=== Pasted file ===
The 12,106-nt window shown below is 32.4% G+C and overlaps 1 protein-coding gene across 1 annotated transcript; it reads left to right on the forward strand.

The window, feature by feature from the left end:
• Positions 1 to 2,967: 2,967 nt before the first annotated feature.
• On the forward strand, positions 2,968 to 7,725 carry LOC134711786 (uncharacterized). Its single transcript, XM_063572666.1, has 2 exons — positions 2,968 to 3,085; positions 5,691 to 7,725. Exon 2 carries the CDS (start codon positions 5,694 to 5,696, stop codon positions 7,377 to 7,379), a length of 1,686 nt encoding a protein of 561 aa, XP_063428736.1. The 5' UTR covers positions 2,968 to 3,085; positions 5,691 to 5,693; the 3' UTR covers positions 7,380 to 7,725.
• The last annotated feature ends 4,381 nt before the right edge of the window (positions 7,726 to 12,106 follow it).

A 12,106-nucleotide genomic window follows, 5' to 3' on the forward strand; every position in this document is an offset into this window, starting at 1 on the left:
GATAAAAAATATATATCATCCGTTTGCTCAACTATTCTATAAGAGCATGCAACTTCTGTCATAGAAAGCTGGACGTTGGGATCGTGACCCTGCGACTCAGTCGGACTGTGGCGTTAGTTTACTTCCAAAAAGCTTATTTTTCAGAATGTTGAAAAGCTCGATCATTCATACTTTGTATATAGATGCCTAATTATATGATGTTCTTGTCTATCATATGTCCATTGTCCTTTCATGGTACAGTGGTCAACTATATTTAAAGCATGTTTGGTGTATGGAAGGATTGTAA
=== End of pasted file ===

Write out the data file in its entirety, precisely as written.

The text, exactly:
The 12,106-nt window shown below is 32.4% G+C and overlaps 1 protein-coding gene across 1 annotated transcript; it reads left to right on the forward strand.

The window, feature by feature from the left end:
• Positions 1 to 2,967: 2,967 nt before the first annotated feature.
• On the forward strand, positions 2,968 to 7,725 carry LOC134711786 (uncharacterized). Its single transcript, XM_063572666.1, has 2 exons — positions 2,968 to 3,085; positions 5,691 to 7,725. Exon 2 carries the CDS (start codon positions 5,694 to 5,696, stop codon positions 7,377 to 7,379), a length of 1,686 nt encoding a protein of 561 aa, XP_063428736.1. The 5' UTR covers positions 2,968 to 3,085; positions 5,691 to 5,693; the 3' UTR covers positions 7,380 to 7,725.
• The last annotated feature ends 4,381 nt before the right edge of the window (positions 7,726 to 12,106 follow it).

A 12,106-nucleotide genomic window follows, 5' to 3' on the forward strand; every position in this document is an offset into this window, starting at 1 on the left:
GATAAAAAATATATATCATCCGTTTGCTCAACTATTCTATAAGAGCATGCAACTTCTGTCATAGAAAGCTGGACGTTGGGATCGTGACCCTGCGACTCAGTCGGACTGTGGCGTTAGTTTACTTCCAAAAAGCTTATTTTTCAGAATGTTGAAAAGCTCGATCATTCATACTTTGTATATAGATGCCTAATTATATGATGTTCTTGTCTATCATATGTCCATTGTCCTTTCATGGTACAGTGGTCAACTATATTTAAAGCATGTTTGGTGTATGGAAGGATTGTAA